What the S&P Downgrade means for SBA Lending

David NayorSmall Business Lending

Small businesses, from mom-and-pop shops to independent franchise owners, have faced enormous challenges in seeking financing since the beginning of the credit crisis. When Standard & Poor’s downgraded U.S. sovereign debt on Friday August 5th, countless small business owners wondered whether access to financing would become even more difficult. Beyond the small businesses themselves, the larger economy seeks to understand if small business credit conditions will further degrade since small business creates 60 to 80 percent of new jobs and employ over half of the country’s private sector workforce.

The Financial Markets look to the rate of return on US Treasury Bills as the baseline for the rate of return an investor will accept on a zero risk investment. All other assets (equities, corporate bonds, commercial real estate loans and even small business loans) are priced at a premium to the T-Bill. S&P’s downgrade suggests that the U.S.’s cost borrowing would climb, i.e. T-Bills might require a higher return. If that were to happen, it would follow that the net cost to all borrowers would climb, and of course business loans and especially small business financing would be caught in this storm of rising debt costs.

Fortunately this did not happen in the immediate days following the downgrade. The U.S. has enjoyed lower borrowing costs since the downgrade. The yield on the 10 year treasury dropped more than 30 basis points, hovering near 2.2%, since the downgrade and the Federal Reserve just announced that it would keep the Fed Funds rate (the rate at which banks lend each other money, usually overnight) near zero through mid-2013 . Ironically, in the face of the market turmoil and uncertainty spawned by S&Ps unprecedented call, investors fled to the safety and right into the arms of newly “downgraded” asset: U.S. sovereign debt – the T-Bill.

The landscape for small business borrowers seeking SBA financing should not deteriorate further because of the downgrade – but not for the reason stated above. The reason, instead, lies in the inner workings of the investor market for SBA loans. A typical SBA loan originated by a local bank to their local small business owner is 75% guaranteed by the U.S. Government. While the interest rate the business borrower pays on their SBA loan is considerably higher than the T-Bill rate or the Fed Funds rate, the bank’s risk on 75% of the SBA loan is not meaningfully different than the risk on a T-Bill since both are backed by the full faith and credit of the U.S. Government. Investors have historically paid bankers a handsome premium for the guaranteed portion of these SBA loans…and why not when you consider the lender is receiving up to 6% interest while the commensurate risk of the U.S. backed asset commands only 2-3%.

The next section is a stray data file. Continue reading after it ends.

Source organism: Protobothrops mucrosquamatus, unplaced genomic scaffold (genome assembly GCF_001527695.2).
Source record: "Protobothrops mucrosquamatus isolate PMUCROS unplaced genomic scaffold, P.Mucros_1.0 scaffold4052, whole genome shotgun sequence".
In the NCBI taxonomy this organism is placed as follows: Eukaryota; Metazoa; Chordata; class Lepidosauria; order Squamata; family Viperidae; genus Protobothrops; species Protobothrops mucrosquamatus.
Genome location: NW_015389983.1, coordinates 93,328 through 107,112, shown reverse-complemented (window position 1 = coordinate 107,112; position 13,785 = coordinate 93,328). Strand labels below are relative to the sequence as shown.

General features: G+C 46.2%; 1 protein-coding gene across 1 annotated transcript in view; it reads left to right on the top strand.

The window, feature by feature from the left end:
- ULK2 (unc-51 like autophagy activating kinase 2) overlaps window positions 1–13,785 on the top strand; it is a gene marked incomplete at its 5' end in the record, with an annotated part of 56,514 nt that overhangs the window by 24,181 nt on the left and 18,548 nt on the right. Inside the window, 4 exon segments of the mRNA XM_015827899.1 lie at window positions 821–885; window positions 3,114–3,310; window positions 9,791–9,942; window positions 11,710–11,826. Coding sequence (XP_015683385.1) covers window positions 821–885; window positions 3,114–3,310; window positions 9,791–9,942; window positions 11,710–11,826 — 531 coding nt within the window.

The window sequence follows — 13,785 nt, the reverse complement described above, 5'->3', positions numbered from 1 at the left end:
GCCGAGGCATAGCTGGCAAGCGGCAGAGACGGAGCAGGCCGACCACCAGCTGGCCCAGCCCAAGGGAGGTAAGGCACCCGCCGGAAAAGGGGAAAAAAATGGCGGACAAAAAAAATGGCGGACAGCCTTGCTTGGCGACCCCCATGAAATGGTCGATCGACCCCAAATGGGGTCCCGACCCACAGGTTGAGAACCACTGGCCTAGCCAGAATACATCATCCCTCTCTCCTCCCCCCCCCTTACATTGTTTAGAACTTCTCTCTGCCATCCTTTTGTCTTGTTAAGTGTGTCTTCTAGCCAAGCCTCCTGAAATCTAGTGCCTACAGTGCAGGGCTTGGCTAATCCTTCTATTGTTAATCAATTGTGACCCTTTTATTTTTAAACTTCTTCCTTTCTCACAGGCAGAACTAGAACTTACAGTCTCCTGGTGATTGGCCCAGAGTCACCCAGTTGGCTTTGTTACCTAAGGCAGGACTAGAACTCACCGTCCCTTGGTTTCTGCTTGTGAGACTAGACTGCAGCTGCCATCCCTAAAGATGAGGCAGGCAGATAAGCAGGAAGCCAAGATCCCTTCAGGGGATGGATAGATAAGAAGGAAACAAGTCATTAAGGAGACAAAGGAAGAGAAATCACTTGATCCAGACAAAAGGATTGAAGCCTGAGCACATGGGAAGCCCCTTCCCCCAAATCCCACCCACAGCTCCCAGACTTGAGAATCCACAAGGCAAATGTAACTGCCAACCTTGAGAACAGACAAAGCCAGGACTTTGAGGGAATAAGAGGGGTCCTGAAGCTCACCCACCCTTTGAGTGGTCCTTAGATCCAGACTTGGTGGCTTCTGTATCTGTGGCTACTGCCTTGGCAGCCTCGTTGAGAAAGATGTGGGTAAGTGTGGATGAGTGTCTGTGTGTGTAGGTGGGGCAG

So to fully understand how the small business borrower will fair in the face of S&P’s downgrade we need to look into the SBA’s secondary market. BoeFly, the only online marketplace connecting business borrowers and lenders and lenders with the secondary market is an open exchange with unprecedented visibility into the SBA secondary market. A review of loan sales on BoeFly by banks, spanning multiple geographic regions, reveals no negative impact on prices paid to banks for SBA guaranteed loans since the S&P downgrade. In fact, banks that issue SBA loans enjoy increased demand for these SBA loans just as Treasury themselves sees increased demand for its bonds.

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The bottom line for small business owners is that the S&P downgrade should have no immediate impact on their ability to obtain a business loan, particularly for SBA loans. The reason for this is because their banker is strongly incentivized to originate new SBA loans…that they can then sell on BoeFly at high premiums to cautious investors seeking to the safety of U.S. sovereign debt (yes, that same debt S&P downgraded!). However, business owners operate today in a difficult credit environment and it is critical for small business owners to leverage the proven technologies like BoeFly to most efficient connect with the widest array of lenders possible. Learn how BoeFly can help you find an SBA loan.